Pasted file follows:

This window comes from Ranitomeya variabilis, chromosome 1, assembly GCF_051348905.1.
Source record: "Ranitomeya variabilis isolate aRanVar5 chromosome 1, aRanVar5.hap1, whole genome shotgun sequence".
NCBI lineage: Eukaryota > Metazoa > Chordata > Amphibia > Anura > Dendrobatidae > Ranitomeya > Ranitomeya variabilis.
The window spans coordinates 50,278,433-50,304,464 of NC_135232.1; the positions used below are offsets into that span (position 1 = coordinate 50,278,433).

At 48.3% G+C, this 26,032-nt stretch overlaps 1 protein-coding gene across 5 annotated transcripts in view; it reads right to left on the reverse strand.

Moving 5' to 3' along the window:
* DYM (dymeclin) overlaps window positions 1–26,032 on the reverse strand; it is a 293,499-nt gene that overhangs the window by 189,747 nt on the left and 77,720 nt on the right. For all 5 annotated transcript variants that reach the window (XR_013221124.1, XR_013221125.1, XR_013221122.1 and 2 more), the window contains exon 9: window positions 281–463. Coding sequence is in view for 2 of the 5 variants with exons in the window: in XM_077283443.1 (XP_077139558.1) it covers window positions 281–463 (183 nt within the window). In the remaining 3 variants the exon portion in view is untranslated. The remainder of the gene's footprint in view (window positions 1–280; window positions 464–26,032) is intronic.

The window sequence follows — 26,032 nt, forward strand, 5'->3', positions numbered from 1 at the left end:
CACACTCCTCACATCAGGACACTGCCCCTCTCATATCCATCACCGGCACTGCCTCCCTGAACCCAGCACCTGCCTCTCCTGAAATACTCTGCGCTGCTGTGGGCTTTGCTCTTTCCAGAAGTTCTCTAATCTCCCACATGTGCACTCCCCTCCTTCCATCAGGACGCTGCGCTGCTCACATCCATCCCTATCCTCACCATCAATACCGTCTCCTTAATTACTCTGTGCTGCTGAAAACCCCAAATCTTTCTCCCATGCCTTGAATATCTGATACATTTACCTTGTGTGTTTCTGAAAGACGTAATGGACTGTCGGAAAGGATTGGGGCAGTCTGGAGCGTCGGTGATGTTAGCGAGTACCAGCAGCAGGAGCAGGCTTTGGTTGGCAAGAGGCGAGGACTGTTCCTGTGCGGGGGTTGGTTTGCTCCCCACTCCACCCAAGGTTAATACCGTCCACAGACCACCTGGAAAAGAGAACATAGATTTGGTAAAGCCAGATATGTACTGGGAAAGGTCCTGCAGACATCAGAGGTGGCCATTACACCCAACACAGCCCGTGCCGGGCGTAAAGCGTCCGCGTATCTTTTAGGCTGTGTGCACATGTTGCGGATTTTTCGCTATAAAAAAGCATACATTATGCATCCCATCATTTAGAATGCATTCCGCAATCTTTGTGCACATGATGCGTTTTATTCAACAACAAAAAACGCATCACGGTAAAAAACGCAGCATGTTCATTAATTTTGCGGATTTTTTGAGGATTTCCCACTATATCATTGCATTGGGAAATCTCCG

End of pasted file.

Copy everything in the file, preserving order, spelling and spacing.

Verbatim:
This window comes from Ranitomeya variabilis, chromosome 1, assembly GCF_051348905.1.
Source record: "Ranitomeya variabilis isolate aRanVar5 chromosome 1, aRanVar5.hap1, whole genome shotgun sequence".
NCBI lineage: Eukaryota > Metazoa > Chordata > Amphibia > Anura > Dendrobatidae > Ranitomeya > Ranitomeya variabilis.
The window spans coordinates 50,278,433-50,304,464 of NC_135232.1; the positions used below are offsets into that span (position 1 = coordinate 50,278,433).

At 48.3% G+C, this 26,032-nt stretch overlaps 1 protein-coding gene across 5 annotated transcripts in view; it reads right to left on the reverse strand.

Moving 5' to 3' along the window:
* DYM (dymeclin) overlaps window positions 1–26,032 on the reverse strand; it is a 293,499-nt gene that overhangs the window by 189,747 nt on the left and 77,720 nt on the right. For all 5 annotated transcript variants that reach the window (XR_013221124.1, XR_013221125.1, XR_013221122.1 and 2 more), the window contains exon 9: window positions 281–463. Coding sequence is in view for 2 of the 5 variants with exons in the window: in XM_077283443.1 (XP_077139558.1) it covers window positions 281–463 (183 nt within the window). In the remaining 3 variants the exon portion in view is untranslated. The remainder of the gene's footprint in view (window positions 1–280; window positions 464–26,032) is intronic.

The window sequence follows — 26,032 nt, forward strand, 5'->3', positions numbered from 1 at the left end:
CACACTCCTCACATCAGGACACTGCCCCTCTCATATCCATCACCGGCACTGCCTCCCTGAACCCAGCACCTGCCTCTCCTGAAATACTCTGCGCTGCTGTGGGCTTTGCTCTTTCCAGAAGTTCTCTAATCTCCCACATGTGCACTCCCCTCCTTCCATCAGGACGCTGCGCTGCTCACATCCATCCCTATCCTCACCATCAATACCGTCTCCTTAATTACTCTGTGCTGCTGAAAACCCCAAATCTTTCTCCCATGCCTTGAATATCTGATACATTTACCTTGTGTGTTTCTGAAAGACGTAATGGACTGTCGGAAAGGATTGGGGCAGTCTGGAGCGTCGGTGATGTTAGCGAGTACCAGCAGCAGGAGCAGGCTTTGGTTGGCAAGAGGCGAGGACTGTTCCTGTGCGGGGGTTGGTTTGCTCCCCACTCCACCCAAGGTTAATACCGTCCACAGACCACCTGGAAAAGAGAACATAGATTTGGTAAAGCCAGATATGTACTGGGAAAGGTCCTGCAGACATCAGAGGTGGCCATTACACCCAACACAGCCCGTGCCGGGCGTAAAGCGTCCGCGTATCTTTTAGGCTGTGTGCACATGTTGCGGATTTTTCGCTATAAAAAAGCATACATTATGCATCCCATCATTTAGAATGCATTCCGCAATCTTTGTGCACATGATGCGTTTTATTCAACAACAAAAAACGCATCACGGTAAAAAACGCAGCATGTTCATTAATTTTGCGGATTTTTTGAGGATTTCCCACTATATCATTGCATTGGGAAATCTCCG